Dear thyroid patients: If you’ve never heard about the deiodinases, your life and future health may depend on you learning about them.
The deiodinases can either work with your thyroid meds or against them.
It’s a lifelong condition, being on thyroid therapy, so there’s time for thyroid knowledge to sink in. I don’t have a bioscience degree and I eventually got this. I’ll try to make it as simple as possible. Try not to be intimidated if it’s new to you. There are only some new words and concepts to learn, and learning them will help you defend your T3 hormone and your health.
Let’s get started.
First of all, what is a “Deiodinase”?
A deiodinase is an enzyme that converts thyroid hormones from one form to another.
“Iodine” is at the root of the word “Deiodinase.”
This is because It performs its action by removing one iodine atom from the hormone molecule.
Therefore, a deiodinase “De – IODINE – ates” the hormone molecules, enabling them to change their structure and function as thyroid hormone.
The thyroid hormone begins its life as T4 or T3. Yes, you read that correctly. Most doctors don’t know this yet. A recent article has proven a revolutionary fact: Some T3 is created “de novo” (it’s born as T3) within the thyroid gland (Citterio et al, 2017). This discovery is important for people whose gland is either completely removed, or mostly dead after autoimmune attack. It means you can’t create as much of your own T3 anymore. An important T3 factory that other people have is under-producing or entirely missing.
T4 is converted into a form of T3, then T3 becomes T2, and finally, T1. (There are also other minor metabolites created along the way, but I won’t get into those right now. As this process occurs in thyroid hormone metabolism [activation, transformation] and catabolism [breakdown], we call the byproducts “thyroid hormone metabolites.”)
The deiodinases’ activity upon thyroid hormones are an important part of the body’s method of circulating iodine, and just the right amount of iodine (not too much, not too little) is essential for the thyroid gland to produce thyroid hormone.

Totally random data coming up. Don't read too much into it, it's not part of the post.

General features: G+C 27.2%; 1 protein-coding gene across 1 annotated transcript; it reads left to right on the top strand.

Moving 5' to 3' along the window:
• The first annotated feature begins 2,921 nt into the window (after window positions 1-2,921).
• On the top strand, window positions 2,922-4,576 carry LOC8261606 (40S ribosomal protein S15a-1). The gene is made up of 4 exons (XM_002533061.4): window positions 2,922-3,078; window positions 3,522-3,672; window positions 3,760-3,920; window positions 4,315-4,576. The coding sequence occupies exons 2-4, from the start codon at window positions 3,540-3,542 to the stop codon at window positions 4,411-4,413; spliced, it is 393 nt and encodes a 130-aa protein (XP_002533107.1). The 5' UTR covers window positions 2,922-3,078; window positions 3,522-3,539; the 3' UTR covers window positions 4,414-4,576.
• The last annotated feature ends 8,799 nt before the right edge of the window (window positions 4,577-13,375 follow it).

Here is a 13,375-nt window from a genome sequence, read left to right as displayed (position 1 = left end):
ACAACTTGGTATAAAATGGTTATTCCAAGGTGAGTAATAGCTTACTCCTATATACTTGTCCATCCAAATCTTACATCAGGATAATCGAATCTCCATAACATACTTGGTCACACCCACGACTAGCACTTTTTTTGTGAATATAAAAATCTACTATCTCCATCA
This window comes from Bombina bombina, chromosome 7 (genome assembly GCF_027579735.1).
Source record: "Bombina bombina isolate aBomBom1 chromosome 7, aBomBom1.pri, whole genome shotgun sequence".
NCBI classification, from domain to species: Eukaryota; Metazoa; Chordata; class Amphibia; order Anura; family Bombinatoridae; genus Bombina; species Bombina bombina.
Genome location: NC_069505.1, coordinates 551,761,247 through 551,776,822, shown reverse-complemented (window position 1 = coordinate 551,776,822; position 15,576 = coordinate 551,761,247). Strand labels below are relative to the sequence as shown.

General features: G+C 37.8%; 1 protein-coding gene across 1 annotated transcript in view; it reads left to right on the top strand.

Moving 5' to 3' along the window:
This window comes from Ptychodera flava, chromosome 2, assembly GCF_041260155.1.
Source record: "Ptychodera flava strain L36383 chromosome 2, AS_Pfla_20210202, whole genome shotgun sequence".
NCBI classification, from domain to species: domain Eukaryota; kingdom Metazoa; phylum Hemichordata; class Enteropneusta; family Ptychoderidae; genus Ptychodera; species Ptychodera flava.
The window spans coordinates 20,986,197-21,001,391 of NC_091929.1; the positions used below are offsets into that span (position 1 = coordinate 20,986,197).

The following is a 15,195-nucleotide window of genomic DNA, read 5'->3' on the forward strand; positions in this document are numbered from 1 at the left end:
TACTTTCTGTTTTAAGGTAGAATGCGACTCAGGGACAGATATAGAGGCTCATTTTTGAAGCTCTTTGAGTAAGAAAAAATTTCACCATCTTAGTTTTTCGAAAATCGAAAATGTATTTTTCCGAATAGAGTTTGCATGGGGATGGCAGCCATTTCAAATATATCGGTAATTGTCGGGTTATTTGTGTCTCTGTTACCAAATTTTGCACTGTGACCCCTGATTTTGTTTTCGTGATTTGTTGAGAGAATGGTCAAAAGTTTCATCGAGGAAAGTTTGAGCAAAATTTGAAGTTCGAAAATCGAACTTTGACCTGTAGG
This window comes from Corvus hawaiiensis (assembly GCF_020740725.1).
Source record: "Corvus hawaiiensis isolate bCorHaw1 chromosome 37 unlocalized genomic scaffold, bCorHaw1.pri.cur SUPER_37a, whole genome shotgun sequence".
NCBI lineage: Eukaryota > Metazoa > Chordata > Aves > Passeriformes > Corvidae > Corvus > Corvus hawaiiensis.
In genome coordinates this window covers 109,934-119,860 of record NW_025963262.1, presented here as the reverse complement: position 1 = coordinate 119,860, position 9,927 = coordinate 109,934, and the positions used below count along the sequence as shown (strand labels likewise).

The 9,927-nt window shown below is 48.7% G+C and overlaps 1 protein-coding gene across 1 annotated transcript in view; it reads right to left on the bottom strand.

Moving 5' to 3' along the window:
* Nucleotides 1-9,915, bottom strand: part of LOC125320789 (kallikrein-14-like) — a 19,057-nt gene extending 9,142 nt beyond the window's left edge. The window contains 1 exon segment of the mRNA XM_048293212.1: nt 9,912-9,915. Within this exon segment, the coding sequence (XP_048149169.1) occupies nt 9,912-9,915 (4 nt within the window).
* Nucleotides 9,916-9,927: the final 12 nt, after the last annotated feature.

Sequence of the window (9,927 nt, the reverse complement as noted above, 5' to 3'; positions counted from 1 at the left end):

The most important hormone in this cycle is T3, since it is the only hormone known to trigger a huge series of “genomic” activities within the thyroid hormone receptor located in every cell throughout our body.
That means it turns on and off genes that are just waiting to be activated by T3.
When the receptor does not have T3, it’s off. When the receptor has T3, it’s on, like a light switch.
Sorry, but T4 can’t do this.
Without T3, our body cannot make energy.
Without the perfect amount of T3, not too much and not too little, our cells, organs and tissues, yes–even our brain–cannot function properly.
Unfortunately what doctors don’t seem to understand is that TOO LITTLE T3 is just as dangerous as too much, and when we lack it, and we can’t make enough of it out of T4 (and many on T4 meds cannot), we truly need it from T3-based medication.
Deiodinase type 1 (D1)
- The DIO1 gene is responsible for creating the Deiodinase type 1 enzyme.
- Deiodinase type 1 converts T4 to T3 in the bloodstream for the cardiovascular system. The availability of T3 in blood plasma and serum is vital for organs that depend on T3 from this source.
- The bloodstream is the “entry point” for thyroid hormones to flow into the rest of the body. If you are a bit low in T3 in blood, you may have a further deficit depending on your Deiodinase type 2.
Deiodinase type 2 (D2)
- The DIO2 gene is responsible for producing the Deiodinase type 1 enzyme.
- Deiodinase type 2 converts T4 to T3 in cells and tissues for organs that are “peripheral” to the bloodstream, such as bone, brain, muscle, skin. TSH plays a role in upregulating Deiodinase type 2 to convert T4 to T3 in just the right amounts needed within each cell and tissue
Deiodinase type 3 (D3)
- Deiodinase type 3 is a lot more complex.
- It reverses the process of hormone conversion by slowing down D2 and D1.
- It converts T4 to Reverse T3 and converts T3 into T2, and it does this in both the bloodstream and peripheral tissues at the same time.
- Learn about its function, activity, and measurement in a separate blog post: